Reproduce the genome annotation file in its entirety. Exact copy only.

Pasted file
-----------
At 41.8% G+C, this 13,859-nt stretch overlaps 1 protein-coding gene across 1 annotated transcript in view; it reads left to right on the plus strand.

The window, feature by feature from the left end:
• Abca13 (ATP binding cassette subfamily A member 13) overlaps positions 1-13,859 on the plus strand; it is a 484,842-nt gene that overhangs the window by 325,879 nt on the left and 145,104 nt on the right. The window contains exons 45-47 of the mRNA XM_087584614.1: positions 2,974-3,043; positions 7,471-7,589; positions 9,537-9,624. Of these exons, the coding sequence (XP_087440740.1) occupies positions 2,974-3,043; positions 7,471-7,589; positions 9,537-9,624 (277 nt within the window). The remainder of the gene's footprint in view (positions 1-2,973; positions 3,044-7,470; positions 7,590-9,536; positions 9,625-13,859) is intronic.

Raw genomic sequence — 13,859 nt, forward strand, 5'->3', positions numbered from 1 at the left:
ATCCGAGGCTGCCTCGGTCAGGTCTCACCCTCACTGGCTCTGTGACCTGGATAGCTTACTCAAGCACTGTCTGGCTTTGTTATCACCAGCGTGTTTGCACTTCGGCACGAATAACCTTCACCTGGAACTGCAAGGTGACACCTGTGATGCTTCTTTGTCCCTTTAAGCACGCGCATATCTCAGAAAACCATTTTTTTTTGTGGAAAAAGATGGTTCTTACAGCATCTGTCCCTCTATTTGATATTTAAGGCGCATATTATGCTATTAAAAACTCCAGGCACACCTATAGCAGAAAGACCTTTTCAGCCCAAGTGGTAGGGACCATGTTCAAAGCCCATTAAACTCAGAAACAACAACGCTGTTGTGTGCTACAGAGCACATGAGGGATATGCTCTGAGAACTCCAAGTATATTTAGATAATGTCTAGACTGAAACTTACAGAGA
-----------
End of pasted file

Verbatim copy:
At 41.8% G+C, this 13,859-nt stretch overlaps 1 protein-coding gene across 1 annotated transcript in view; it reads left to right on the plus strand.

The window, feature by feature from the left end:
• Abca13 (ATP binding cassette subfamily A member 13) overlaps positions 1-13,859 on the plus strand; it is a 484,842-nt gene that overhangs the window by 325,879 nt on the left and 145,104 nt on the right. The window contains exons 45-47 of the mRNA XM_087584614.1: positions 2,974-3,043; positions 7,471-7,589; positions 9,537-9,624. Of these exons, the coding sequence (XP_087440740.1) occupies positions 2,974-3,043; positions 7,471-7,589; positions 9,537-9,624 (277 nt within the window). The remainder of the gene's footprint in view (positions 1-2,973; positions 3,044-7,470; positions 7,590-9,536; positions 9,625-13,859) is intronic.

Raw genomic sequence — 13,859 nt, forward strand, 5'->3', positions numbered from 1 at the left:
ATCCGAGGCTGCCTCGGTCAGGTCTCACCCTCACTGGCTCTGTGACCTGGATAGCTTACTCAAGCACTGTCTGGCTTTGTTATCACCAGCGTGTTTGCACTTCGGCACGAATAACCTTCACCTGGAACTGCAAGGTGACACCTGTGATGCTTCTTTGTCCCTTTAAGCACGCGCATATCTCAGAAAACCATTTTTTTTTGTGGAAAAAGATGGTTCTTACAGCATCTGTCCCTCTATTTGATATTTAAGGCGCATATTATGCTATTAAAAACTCCAGGCACACCTATAGCAGAAAGACCTTTTCAGCCCAAGTGGTAGGGACCATGTTCAAAGCCCATTAAACTCAGAAACAACAACGCTGTTGTGTGCTACAGAGCACATGAGGGATATGCTCTGAGAACTCCAAGTATATTTAGATAATGTCTAGACTGAAACTTACAGAGA